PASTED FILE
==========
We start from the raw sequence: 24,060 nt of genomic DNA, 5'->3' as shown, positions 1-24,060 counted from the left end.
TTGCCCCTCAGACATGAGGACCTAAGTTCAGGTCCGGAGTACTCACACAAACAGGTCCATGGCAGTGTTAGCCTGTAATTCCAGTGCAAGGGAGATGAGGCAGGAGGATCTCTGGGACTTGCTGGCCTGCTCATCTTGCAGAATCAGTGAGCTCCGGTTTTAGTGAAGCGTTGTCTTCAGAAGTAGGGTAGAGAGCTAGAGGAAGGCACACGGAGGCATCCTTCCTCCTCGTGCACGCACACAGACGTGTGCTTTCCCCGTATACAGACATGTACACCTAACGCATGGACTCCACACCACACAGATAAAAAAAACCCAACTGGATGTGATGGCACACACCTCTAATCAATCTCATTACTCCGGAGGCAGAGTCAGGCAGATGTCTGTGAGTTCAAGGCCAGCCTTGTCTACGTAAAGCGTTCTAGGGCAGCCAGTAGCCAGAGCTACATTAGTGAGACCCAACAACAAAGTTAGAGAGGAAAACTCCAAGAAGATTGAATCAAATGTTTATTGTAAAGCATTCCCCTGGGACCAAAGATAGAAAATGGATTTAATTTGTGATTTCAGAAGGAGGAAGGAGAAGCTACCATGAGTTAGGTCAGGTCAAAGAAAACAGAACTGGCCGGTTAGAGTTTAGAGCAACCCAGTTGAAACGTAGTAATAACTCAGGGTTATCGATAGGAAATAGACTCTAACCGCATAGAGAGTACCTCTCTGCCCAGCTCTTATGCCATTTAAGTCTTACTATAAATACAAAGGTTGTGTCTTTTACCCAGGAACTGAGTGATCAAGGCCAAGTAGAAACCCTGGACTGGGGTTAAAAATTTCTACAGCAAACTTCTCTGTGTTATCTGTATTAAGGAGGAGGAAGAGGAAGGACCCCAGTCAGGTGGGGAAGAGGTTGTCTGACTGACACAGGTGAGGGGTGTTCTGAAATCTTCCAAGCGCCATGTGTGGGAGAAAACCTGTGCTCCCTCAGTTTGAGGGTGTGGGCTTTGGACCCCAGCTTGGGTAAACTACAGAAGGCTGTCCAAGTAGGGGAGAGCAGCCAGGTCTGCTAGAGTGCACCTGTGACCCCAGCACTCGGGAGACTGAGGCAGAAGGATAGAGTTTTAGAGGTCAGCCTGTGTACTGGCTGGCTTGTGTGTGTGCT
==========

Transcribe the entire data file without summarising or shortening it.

We start from the raw sequence: 24,060 nt of genomic DNA, 5'->3' as shown, positions 1-24,060 counted from the left end.
TTGCCCCTCAGACATGAGGACCTAAGTTCAGGTCCGGAGTACTCACACAAACAGGTCCATGGCAGTGTTAGCCTGTAATTCCAGTGCAAGGGAGATGAGGCAGGAGGATCTCTGGGACTTGCTGGCCTGCTCATCTTGCAGAATCAGTGAGCTCCGGTTTTAGTGAAGCGTTGTCTTCAGAAGTAGGGTAGAGAGCTAGAGGAAGGCACACGGAGGCATCCTTCCTCCTCGTGCACGCACACAGACGTGTGCTTTCCCCGTATACAGACATGTACACCTAACGCATGGACTCCACACCACACAGATAAAAAAAACCCAACTGGATGTGATGGCACACACCTCTAATCAATCTCATTACTCCGGAGGCAGAGTCAGGCAGATGTCTGTGAGTTCAAGGCCAGCCTTGTCTACGTAAAGCGTTCTAGGGCAGCCAGTAGCCAGAGCTACATTAGTGAGACCCAACAACAAAGTTAGAGAGGAAAACTCCAAGAAGATTGAATCAAATGTTTATTGTAAAGCATTCCCCTGGGACCAAAGATAGAAAATGGATTTAATTTGTGATTTCAGAAGGAGGAAGGAGAAGCTACCATGAGTTAGGTCAGGTCAAAGAAAACAGAACTGGCCGGTTAGAGTTTAGAGCAACCCAGTTGAAACGTAGTAATAACTCAGGGTTATCGATAGGAAATAGACTCTAACCGCATAGAGAGTACCTCTCTGCCCAGCTCTTATGCCATTTAAGTCTTACTATAAATACAAAGGTTGTGTCTTTTACCCAGGAACTGAGTGATCAAGGCCAAGTAGAAACCCTGGACTGGGGTTAAAAATTTCTACAGCAAACTTCTCTGTGTTATCTGTATTAAGGAGGAGGAAGAGGAAGGACCCCAGTCAGGTGGGGAAGAGGTTGTCTGACTGACACAGGTGAGGGGTGTTCTGAAATCTTCCAAGCGCCATGTGTGGGAGAAAACCTGTGCTCCCTCAGTTTGAGGGTGTGGGCTTTGGACCCCAGCTTGGGTAAACTACAGAAGGCTGTCCAAGTAGGGGAGAGCAGCCAGGTCTGCTAGAGTGCACCTGTGACCCCAGCACTCGGGAGACTGAGGCAGAAGGATAGAGTTTTAGAGGTCAGCCTGTGTACTGGCTGGCTTGTGTGTGTGCT